Breastfeeding is the most natural way to feed your baby, but sometimes it’s not as straightforward as you might have hoped. If you do struggle to breastfeed and experience breastfeeding pain, don’t panic. Lots of new mums find feeding their newborn baby difficult at first, but it does get easier.
Midwife and My Expert Midwife co-founder Lesley Gilchrist looks at the most common causes of breastfeeding pain and how to treat them, so you can focus on bonding with your new baby:
Does breastfeeding hurt?
Breastfeeding is the perfect way to feed your baby, as your breast milk is tailored to suit your baby’s needs and support their immune system. This doesn’t mean your breastfeeding journey will always be a smooth ride, though.
Many new mums struggle to get to grips with breastfeeding in the early days or weeks – remember, it’s a new skill that both you and your baby have to learn, so be patient and gentle with yourself.
Feeding your baby shouldn’t be painful once you get the hang of it, so if it is, it’s a sign that something may be wrong. Being able to identify and effectively address any problems encountered early on can go some way to removing the stress and pressure often felt by new mums in the early weeks with their newborn.
Breastfeeding pain and problems with the latch
One of the most common problems that can have knock-on effects for both you and baby is incorrect latch and attachment at the breast. Having expert help on hand to assist with any issues can mean the difference between breastfeeding continuing or not.
As the baby is learning to latch on, they may not have the whole nipple in the mouth to start with and your nipple may be hitting hard against their hard palate as they suck. This can cause pain when you start a feed. With improved technique and practice this can sort itself out easily but you may need a little help so do not be shy to ask your midwife or health visitor.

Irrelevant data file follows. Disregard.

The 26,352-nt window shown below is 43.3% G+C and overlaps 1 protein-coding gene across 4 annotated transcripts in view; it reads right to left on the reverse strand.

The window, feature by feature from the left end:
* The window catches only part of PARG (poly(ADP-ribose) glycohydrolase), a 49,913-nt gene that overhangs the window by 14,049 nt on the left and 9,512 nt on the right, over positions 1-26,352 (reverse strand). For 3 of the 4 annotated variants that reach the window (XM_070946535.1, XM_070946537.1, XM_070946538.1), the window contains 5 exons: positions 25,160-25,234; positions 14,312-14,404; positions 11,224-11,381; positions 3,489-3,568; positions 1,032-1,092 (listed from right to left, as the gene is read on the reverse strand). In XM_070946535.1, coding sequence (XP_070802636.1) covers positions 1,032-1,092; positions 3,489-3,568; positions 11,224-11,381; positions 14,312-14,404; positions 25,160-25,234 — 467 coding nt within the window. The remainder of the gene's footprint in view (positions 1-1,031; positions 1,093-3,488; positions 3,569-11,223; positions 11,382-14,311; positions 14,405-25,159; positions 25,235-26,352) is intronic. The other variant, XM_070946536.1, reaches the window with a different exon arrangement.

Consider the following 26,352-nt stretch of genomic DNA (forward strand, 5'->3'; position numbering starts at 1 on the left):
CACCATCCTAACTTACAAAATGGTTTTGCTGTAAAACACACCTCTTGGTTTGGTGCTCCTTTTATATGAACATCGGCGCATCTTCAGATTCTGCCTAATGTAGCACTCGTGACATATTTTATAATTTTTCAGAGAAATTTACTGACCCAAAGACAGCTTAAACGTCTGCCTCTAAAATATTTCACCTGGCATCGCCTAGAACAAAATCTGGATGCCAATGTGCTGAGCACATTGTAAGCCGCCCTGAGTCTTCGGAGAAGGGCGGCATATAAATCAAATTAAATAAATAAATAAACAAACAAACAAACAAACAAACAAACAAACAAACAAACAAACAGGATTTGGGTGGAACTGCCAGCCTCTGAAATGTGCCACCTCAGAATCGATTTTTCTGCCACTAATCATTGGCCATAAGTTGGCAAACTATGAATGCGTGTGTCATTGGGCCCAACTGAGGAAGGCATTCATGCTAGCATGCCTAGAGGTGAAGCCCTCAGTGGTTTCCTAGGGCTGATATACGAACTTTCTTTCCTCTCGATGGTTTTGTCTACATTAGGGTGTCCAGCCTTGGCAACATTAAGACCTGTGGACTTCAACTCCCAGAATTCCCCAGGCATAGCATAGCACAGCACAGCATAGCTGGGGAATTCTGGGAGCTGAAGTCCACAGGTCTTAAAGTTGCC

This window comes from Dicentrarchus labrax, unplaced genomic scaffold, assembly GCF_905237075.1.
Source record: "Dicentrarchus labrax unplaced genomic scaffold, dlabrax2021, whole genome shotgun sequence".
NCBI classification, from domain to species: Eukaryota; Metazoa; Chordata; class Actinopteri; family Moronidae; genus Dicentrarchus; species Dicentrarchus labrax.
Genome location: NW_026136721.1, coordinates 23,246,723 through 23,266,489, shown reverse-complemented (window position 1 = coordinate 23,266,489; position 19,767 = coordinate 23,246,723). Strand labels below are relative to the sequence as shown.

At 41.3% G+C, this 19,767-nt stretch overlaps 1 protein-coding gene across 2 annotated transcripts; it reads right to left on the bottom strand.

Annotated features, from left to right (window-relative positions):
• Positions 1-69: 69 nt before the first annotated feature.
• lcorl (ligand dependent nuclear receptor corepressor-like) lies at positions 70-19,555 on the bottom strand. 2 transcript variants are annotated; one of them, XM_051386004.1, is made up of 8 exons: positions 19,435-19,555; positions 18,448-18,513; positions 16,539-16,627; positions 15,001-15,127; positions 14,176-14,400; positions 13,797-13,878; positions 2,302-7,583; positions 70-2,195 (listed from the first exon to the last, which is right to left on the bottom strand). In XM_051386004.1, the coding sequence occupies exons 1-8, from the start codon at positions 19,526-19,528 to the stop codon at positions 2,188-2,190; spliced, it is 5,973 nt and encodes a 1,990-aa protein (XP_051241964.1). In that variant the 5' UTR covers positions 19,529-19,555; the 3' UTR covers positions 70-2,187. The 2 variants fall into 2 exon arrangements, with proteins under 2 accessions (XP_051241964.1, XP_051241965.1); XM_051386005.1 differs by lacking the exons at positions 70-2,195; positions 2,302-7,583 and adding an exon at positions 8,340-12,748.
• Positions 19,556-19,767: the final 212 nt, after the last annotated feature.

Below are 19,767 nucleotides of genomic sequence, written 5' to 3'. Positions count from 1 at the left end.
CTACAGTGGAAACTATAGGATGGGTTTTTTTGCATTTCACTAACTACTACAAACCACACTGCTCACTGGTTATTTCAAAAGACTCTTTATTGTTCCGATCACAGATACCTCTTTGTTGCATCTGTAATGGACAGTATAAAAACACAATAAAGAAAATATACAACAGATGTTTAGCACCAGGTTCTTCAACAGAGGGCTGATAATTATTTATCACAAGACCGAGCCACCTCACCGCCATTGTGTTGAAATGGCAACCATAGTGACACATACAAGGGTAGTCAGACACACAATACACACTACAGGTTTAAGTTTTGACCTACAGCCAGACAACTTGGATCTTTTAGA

If you experience any problems with latching or you simply need a few pointers on how to get started, ask for help sooner rather than later from your midwife, midwifery support worker, lactation consultant or health visitor.
La Leche League offer support accessible online, via phone, text and face-to-face meetings in areas local to you. Find your local group and breastfeeding support at La Leche.
Breastfeeding pain and tongue tie
Up to 10 per cent of babies may have some form of tongue tie, which can affect latch and attachment. Tongue tie involves the frenulum, which anchors the baby’s tongue to the bottom of the mouth. Their frenulum may extend towards the tip of the tongue more than normal, or may be thicker than normal, thus restricting movement.
You, a midwife or another health professional can identify a tongue tie. It’s important to remember that not all babies who have a tongue tie will have feeding difficulties.
If you have concerns about tongue tie or your baby experiences problems feeding, speak to your midwife or healthcare advisor.
Cracked, sore or bleeding nipples
Cracked, sore and/or bleeding nipples can result from an incorrect latch, meaning your baby is not attaching to the breast correctly. Your skin might simply be sore to start with, as it acclimatises to the new experience of your baby feeding. You can continue to feed your baby while receiving help from your midwife or health visitor with latch and attachment.
• Nipple balm
If you do continue feeding, your damaged nipples may still feel sore and painful while they recover, so try using a nipple balm to help soothe and protect them.
Choose one that is smooth to apply, lanolin-based, 100 per cent natural and doesn’t need to be removed before feeding your baby. You can apply both before and after feeding, to offer some protection as well as soothe afterwards and between feeds.
• Nursing pads